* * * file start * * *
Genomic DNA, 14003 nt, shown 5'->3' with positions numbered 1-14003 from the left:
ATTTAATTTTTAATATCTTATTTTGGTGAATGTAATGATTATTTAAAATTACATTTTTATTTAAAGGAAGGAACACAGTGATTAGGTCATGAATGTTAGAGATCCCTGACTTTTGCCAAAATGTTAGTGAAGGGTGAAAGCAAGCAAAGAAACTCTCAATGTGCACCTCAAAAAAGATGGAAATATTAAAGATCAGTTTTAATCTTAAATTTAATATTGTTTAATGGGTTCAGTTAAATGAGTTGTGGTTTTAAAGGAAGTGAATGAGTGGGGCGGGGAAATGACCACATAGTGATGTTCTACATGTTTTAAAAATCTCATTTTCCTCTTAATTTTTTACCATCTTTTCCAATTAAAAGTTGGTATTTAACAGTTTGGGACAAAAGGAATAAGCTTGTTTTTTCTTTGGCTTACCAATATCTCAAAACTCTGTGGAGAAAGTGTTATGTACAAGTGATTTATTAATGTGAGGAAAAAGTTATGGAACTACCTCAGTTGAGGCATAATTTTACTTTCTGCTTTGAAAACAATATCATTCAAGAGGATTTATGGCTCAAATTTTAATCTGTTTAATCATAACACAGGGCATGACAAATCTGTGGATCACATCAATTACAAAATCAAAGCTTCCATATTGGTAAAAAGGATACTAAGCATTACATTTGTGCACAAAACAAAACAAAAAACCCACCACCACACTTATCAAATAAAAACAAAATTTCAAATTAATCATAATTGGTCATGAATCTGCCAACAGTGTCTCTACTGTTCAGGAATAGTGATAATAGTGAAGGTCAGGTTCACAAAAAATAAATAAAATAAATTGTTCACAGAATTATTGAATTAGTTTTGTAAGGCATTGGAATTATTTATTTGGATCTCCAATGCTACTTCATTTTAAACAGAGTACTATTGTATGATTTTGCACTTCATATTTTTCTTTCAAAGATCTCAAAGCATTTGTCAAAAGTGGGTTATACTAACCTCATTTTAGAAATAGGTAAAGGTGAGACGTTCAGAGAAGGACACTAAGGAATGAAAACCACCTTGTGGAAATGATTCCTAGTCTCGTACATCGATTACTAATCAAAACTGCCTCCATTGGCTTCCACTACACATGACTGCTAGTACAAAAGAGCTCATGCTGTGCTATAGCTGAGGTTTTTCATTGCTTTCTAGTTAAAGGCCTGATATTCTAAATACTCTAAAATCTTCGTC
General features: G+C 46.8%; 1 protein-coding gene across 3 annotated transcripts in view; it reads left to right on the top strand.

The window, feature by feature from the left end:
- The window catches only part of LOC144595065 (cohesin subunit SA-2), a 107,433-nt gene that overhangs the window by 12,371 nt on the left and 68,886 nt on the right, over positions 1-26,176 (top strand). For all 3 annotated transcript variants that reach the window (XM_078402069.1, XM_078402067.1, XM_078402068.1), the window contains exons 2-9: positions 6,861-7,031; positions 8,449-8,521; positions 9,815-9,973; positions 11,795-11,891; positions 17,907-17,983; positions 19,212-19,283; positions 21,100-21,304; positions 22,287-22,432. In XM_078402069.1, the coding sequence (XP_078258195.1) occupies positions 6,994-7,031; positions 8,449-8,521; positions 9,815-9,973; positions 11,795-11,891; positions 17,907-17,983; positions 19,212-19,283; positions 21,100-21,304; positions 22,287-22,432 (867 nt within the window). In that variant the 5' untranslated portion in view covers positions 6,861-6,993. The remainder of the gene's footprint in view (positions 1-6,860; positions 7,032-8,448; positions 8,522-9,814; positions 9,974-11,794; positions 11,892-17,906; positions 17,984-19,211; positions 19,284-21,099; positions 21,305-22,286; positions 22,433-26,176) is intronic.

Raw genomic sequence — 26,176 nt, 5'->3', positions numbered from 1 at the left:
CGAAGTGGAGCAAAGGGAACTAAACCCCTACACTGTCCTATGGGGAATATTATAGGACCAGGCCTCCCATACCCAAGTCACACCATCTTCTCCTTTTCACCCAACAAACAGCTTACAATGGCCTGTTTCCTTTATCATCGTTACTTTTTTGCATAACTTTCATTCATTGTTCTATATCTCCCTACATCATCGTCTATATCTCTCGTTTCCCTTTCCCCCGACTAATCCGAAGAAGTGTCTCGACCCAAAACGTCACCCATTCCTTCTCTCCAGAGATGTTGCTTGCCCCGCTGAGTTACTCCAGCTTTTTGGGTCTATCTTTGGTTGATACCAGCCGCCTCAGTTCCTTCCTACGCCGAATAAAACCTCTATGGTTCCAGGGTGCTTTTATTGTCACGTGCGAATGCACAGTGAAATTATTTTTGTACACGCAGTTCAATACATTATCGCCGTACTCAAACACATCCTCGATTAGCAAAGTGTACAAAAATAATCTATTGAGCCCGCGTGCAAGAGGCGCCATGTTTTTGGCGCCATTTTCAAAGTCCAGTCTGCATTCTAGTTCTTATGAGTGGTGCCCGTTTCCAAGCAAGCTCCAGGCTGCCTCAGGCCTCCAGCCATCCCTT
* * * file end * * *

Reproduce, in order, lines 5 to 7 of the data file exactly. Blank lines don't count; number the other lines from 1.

- The window catches only part of LOC144595065 (cohesin subunit SA-2), a 107,433-nt gene that overhangs the window by 12,371 nt on the left and 68,886 nt on the right, over positions 1-26,176 (top strand). For all 3 annotated transcript variants that reach the window (XM_078402069.1, XM_078402067.1, XM_078402068.1), the window contains exons 2-9: positions 6,861-7,031; positions 8,449-8,521; positions 9,815-9,973; positions 11,795-11,891; positions 17,907-17,983; positions 19,212-19,283; positions 21,100-21,304; positions 22,287-22,432. In XM_078402069.1, the coding sequence (XP_078258195.1) occupies positions 6,994-7,031; positions 8,449-8,521; positions 9,815-9,973; positions 11,795-11,891; positions 17,907-17,983; positions 19,212-19,283; positions 21,100-21,304; positions 22,287-22,432 (867 nt within the window). In that variant the 5' untranslated portion in view covers positions 6,861-6,993. The remainder of the gene's footprint in view (positions 1-6,860; positions 7,032-8,448; positions 8,522-9,814; positions 9,974-11,794; positions 11,892-17,906; positions 17,984-19,211; positions 19,284-21,099; positions 21,305-22,286; positions 22,433-26,176) is intronic.

Raw genomic sequence — 26,176 nt, 5'->3', positions numbered from 1 at the left:
CGAAGTGGAGCAAAGGGAACTAAACCCCTACACTGTCCTATGGGGAATATTATAGGACCAGGCCTCCCATACCCAAGTCACACCATCTTCTCCTTTTCACCCAACAAACAGCTTACAATGGCCTGTTTCCTTTATCATCGTTACTTTTTTGCATAACTTTCATTCATTGTTCTATATCTCCCTACATCATCGTCTATATCTCTCGTTTCCCTTTCCCCCGACTAATCCGAAGAAGTGTCTCGACCCAAAACGTCACCCATTCCTTCTCTCCAGAGATGTTGCTTGCCCCGCTGAGTTACTCCAGCTTTTTGGGTCTATCTTTGGTTGATACCAGCCGCCTCAGTTCCTTCCTACGCCGAATAAAACCTCTATGGTTCCAGGGTGCTTTTATTGTCACGTGCGAATGCACAGTGAAATTATTTTTGTACACGCAGTTCAATACATTATCGCCGTACTCAAACACATCCTCGATTAGCAAAGTGTACAAAAATAATCTATTGAGCCCGCGTGCAAGAGGCGCCATGTTTTTGGCGCCATTTTCAAAGTCCAGTCTGCATTCTAGTTCTTATGAGTGGTGCCCGTTTCCAAGCAAGCTCCAGGCTGCCTCAGGCCTCCAGCCATCCCTT